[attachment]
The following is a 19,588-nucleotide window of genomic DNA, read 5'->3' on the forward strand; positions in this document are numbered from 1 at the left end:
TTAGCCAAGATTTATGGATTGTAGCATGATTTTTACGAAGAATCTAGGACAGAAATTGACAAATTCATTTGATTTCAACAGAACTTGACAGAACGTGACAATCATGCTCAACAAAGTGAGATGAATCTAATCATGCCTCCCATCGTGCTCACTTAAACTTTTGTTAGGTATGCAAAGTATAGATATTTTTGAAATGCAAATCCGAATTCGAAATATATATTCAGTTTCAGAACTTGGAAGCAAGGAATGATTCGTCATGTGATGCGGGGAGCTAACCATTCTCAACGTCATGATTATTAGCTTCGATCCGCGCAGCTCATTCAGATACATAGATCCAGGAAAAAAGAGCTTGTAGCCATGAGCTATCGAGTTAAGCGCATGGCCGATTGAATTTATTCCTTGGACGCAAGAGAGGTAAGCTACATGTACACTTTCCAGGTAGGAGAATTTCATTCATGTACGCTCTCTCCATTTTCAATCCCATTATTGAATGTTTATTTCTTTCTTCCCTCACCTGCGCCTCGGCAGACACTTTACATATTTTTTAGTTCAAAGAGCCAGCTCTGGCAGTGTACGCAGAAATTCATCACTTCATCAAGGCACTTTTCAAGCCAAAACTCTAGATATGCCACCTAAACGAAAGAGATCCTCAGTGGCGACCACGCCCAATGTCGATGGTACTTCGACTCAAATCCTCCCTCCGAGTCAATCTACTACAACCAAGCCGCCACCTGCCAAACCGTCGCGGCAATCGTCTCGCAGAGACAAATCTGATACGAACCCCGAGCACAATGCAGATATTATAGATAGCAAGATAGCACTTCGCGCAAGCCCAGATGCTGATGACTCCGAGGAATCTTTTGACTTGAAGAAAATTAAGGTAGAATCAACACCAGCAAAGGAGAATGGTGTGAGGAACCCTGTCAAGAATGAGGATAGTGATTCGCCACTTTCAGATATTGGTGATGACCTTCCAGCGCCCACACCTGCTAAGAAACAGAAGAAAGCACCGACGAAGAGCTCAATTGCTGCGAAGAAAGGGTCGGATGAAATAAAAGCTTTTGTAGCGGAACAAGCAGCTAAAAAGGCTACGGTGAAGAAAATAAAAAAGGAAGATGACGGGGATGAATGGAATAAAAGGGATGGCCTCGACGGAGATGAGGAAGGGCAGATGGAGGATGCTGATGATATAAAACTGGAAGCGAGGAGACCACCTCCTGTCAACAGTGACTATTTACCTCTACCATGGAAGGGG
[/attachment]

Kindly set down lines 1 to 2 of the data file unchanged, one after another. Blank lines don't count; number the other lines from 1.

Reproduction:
The following is a 19,588-nucleotide window of genomic DNA, read 5'->3' on the forward strand; positions in this document are numbered from 1 at the left end:
TTAGCCAAGATTTATGGATTGTAGCATGATTTTTACGAAGAATCTAGGACAGAAATTGACAAATTCATTTGATTTCAACAGAACTTGACAGAACGTGACAATCATGCTCAACAAAGTGAGATGAATCTAATCATGCCTCCCATCGTGCTCACTTAAACTTTTGTTAGGTATGCAAAGTATAGATATTTTTGAAATGCAAATCCGAATTCGAAATATATATTCAGTTTCAGAACTTGGAAGCAAGGAATGATTCGTCATGTGATGCGGGGAGCTAACCATTCTCAACGTCATGATTATTAGCTTCGATCCGCGCAGCTCATTCAGATACATAGATCCAGGAAAAAAGAGCTTGTAGCCATGAGCTATCGAGTTAAGCGCATGGCCGATTGAATTTATTCCTTGGACGCAAGAGAGGTAAGCTACATGTACACTTTCCAGGTAGGAGAATTTCATTCATGTACGCTCTCTCCATTTTCAATCCCATTATTGAATGTTTATTTCTTTCTTCCCTCACCTGCGCCTCGGCAGACACTTTACATATTTTTTAGTTCAAAGAGCCAGCTCTGGCAGTGTACGCAGAAATTCATCACTTCATCAAGGCACTTTTCAAGCCAAAACTCTAGATATGCCACCTAAACGAAAGAGATCCTCAGTGGCGACCACGCCCAATGTCGATGGTACTTCGACTCAAATCCTCCCTCCGAGTCAATCTACTACAACCAAGCCGCCACCTGCCAAACCGTCGCGGCAATCGTCTCGCAGAGACAAATCTGATACGAACCCCGAGCACAATGCAGATATTATAGATAGCAAGATAGCACTTCGCGCAAGCCCAGATGCTGATGACTCCGAGGAATCTTTTGACTTGAAGAAAATTAAGGTAGAATCAACACCAGCAAAGGAGAATGGTGTGAGGAACCCTGTCAAGAATGAGGATAGTGATTCGCCACTTTCAGATATTGGTGATGACCTTCCAGCGCCCACACCTGCTAAGAAACAGAAGAAAGCACCGACGAAGAGCTCAATTGCTGCGAAGAAAGGGTCGGATGAAATAAAAGCTTTTGTAGCGGAACAAGCAGCTAAAAAGGCTACGGTGAAGAAAATAAAAAAGGAAGATGACGGGGATGAATGGAATAAAAGGGATGGCCTCGACGGAGATGAGGAAGGGCAGATGGAGGATGCTGATGATATAAAACTGGAAGCGAGGAGACCACCTCCTGTCAACAGTGACTATTTACCTCTACCATGGAAGGGG